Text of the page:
There are some good teachers and there are some bad ones (really good ones have simply left the District – See Mr. C and Mike Rossi), but we’re also faced with living in a city that have a lot of children with absentee parents, making it extremely difficult for teachers to actually do their job: Teach. In an ideal world, the good teachers would be paid well, and the bad ones banned from any classroom in the U.S. Unfortunately The City of Haverhill is not in control of it’s own destiny thanks to math – which if our “representation” had any skills in such, we would be here in this predicament in the first place.

    • Rich….as a matter of fact I have! Why do you ask?

      BTW Rich….Teachers not only work about 32 weeks out of every year, they also ‘work’ only about 4 hours a day…if that. Take a teacher making $50,000.00 year and add benefits and they make about $85.00/hour. There aren’t many part time jobs that pay that. Include the Ponzi scheme they’re in called their pension and is it any wonder cities all across the country are broke….especially Haverhill !!

      • You don’t have the faintest idea what you’re talking about. When were you a “teacher”—the 1960s? If you think it’s such a cushy, high-paying job, why aren’t you still doing it?

      • Jack, while the educational experiences that you have may show that a teacher only works 640+/- hours a year, I can assure you that is not the norm. I have a contracted work year of no less than 185 days. My 8 hour day consists of teaching my classes, a team meeting every other day for an hour, a duty on the opposite days for 86 minutes and unpaid after school obligations 2-3 days a week. The “non work time” is lunch and a prep period to grade, plan and meet with students. I routinely spend 20 hours a week outside of my contracted school day planning, grading and meeting with students for extra help because there is not enough time during the regular school day. So, while the personal experiences you have helped you generate your numbers, please do not think that is the norm across all schools.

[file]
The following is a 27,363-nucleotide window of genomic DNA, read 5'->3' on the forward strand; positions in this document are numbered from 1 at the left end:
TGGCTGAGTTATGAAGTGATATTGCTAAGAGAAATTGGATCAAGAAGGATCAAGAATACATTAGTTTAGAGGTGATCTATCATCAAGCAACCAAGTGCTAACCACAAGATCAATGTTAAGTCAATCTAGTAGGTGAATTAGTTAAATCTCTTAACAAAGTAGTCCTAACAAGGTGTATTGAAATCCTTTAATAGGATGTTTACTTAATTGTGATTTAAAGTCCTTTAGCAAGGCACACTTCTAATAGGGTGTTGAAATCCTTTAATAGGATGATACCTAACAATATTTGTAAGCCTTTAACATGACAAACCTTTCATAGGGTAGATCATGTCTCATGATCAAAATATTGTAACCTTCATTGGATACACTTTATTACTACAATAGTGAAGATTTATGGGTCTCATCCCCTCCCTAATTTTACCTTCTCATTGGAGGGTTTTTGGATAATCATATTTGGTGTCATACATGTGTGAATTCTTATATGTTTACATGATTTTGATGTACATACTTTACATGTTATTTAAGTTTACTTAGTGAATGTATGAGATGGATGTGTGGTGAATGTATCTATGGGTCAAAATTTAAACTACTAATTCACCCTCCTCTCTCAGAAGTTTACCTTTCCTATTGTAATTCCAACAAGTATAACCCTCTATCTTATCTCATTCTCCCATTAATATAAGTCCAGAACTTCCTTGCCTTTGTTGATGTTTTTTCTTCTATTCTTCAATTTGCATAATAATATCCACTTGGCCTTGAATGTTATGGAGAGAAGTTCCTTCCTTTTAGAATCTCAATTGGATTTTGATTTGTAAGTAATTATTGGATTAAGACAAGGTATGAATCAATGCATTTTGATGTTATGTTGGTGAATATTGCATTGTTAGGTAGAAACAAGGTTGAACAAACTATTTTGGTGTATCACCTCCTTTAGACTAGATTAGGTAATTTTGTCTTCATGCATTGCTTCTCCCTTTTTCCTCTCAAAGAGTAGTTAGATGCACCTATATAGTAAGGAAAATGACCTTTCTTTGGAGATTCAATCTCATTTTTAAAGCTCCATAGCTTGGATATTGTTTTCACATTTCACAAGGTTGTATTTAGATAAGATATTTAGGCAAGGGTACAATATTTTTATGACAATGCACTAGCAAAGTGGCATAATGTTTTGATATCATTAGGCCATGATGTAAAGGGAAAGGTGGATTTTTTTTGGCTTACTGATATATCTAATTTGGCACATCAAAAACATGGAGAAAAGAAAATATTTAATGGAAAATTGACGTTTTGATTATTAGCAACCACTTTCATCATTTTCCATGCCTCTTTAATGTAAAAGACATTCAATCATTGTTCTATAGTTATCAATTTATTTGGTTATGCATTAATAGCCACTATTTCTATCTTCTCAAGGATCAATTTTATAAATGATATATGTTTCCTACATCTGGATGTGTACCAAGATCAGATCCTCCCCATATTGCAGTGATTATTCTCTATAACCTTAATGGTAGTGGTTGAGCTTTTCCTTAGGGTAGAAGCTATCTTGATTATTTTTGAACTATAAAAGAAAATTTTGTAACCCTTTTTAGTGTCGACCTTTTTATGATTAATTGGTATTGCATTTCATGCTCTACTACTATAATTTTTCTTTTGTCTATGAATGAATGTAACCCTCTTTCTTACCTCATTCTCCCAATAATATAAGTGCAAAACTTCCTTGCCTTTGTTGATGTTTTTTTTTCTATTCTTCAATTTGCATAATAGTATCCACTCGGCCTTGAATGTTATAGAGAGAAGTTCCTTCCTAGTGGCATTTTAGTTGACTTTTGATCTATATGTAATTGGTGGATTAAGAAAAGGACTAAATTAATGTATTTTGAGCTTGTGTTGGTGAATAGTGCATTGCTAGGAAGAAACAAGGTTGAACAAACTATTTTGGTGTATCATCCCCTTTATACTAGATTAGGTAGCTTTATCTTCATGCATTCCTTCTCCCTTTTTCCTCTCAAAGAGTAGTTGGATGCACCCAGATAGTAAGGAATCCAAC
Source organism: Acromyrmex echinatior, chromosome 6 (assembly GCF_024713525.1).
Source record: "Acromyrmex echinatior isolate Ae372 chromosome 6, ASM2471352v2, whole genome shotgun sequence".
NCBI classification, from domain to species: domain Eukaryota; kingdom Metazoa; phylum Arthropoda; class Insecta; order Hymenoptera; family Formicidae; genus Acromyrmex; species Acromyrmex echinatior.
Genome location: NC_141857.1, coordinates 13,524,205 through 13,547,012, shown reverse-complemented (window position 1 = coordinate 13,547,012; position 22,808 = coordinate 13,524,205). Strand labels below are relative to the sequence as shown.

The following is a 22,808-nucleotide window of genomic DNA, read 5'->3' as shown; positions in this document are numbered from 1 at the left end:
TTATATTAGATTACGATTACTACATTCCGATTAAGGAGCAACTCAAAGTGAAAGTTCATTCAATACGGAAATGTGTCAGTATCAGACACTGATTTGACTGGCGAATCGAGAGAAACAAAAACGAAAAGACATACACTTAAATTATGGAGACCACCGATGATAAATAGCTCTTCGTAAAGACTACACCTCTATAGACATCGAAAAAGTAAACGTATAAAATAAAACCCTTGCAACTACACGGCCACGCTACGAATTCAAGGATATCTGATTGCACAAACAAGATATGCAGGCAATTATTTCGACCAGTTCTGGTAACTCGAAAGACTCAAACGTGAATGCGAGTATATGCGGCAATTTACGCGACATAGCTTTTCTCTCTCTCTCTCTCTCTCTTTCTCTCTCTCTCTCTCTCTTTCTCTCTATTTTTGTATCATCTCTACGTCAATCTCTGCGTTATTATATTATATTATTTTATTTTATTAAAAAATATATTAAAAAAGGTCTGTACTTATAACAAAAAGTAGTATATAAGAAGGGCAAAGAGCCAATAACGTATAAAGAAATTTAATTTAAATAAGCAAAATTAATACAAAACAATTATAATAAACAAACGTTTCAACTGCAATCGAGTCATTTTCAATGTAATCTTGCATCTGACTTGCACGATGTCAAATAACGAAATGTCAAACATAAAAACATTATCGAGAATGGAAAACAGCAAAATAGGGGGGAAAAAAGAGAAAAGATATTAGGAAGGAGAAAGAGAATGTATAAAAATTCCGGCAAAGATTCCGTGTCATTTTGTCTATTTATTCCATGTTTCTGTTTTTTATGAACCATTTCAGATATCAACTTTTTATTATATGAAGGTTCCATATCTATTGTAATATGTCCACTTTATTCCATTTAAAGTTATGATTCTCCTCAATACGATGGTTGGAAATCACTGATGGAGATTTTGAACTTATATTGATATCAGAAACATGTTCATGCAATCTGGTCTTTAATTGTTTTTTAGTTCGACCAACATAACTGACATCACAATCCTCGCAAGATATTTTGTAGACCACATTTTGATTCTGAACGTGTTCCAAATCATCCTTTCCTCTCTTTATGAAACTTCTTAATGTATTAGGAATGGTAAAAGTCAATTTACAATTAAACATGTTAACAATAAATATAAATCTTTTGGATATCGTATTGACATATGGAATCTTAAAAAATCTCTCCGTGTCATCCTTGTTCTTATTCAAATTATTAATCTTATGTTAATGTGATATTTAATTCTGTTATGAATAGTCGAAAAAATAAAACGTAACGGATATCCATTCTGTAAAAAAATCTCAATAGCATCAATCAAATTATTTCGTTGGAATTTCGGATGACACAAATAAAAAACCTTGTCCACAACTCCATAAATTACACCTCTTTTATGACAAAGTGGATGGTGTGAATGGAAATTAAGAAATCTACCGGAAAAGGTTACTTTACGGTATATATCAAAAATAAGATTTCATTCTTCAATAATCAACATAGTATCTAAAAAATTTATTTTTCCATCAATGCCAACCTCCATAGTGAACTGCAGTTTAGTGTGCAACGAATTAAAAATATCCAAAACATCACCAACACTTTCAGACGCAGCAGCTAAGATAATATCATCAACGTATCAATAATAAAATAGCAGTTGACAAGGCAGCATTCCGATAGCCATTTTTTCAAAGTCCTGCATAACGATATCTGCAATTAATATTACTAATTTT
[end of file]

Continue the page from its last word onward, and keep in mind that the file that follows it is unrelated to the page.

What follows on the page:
4. What makes teachers think that they automatically deserve a raise?


    If teachers were really motivated for a pay raise they’d do away with the system they currently have based on collective bargaining where everyone gets the same pay raise percentage and lobby for a performance based system. Why would a union teacher work harder than someone else when they get no additional financial compensation for doing so? Have you ever experienced many of the older teachers in the Haverhill school system? In the real world outside of union protections they would have been fired years ago for their lack of motivation and energy in their job performance. But they don’t have to worry because the union protects their jobs.

    And C’mon, be honest about what teacher jobs are….they only work 180 days a year. With 10 sick days a year and vacation time, most teachers don’t even work 160 days a year. That’s almost 100 days of work less than what people work in the private sector. Teaching is essentially a part time job. Teachers are already overpaid for the time they work.

    • I agree with you Jack…. What is it about teachers and other municipal employees that they don’t understand there is a limit to salary increases. Not only is it ridiculous to give everyone the same salary bump which destroys the incentive of a stupendous teacher to continue with the effort he/she is making to educate students, but the City of Haverhill simply can’t afford larger pay-outs.

      We, the taxpayers, are up to our eyeballs in taxes imposed upon us by the city, the state (plus the burden of unfunded mandates) and federal governments. AND, what about the unfunded health and pension liabilities that are looming out there PLUS the increase in the percentage of SPED students. Where do all of these employees expect the money to come from?

      Today it is the teachers; next comes the fire, police, etc. Where does it end, and when do we, the overburdened taxpayers say enough is enough.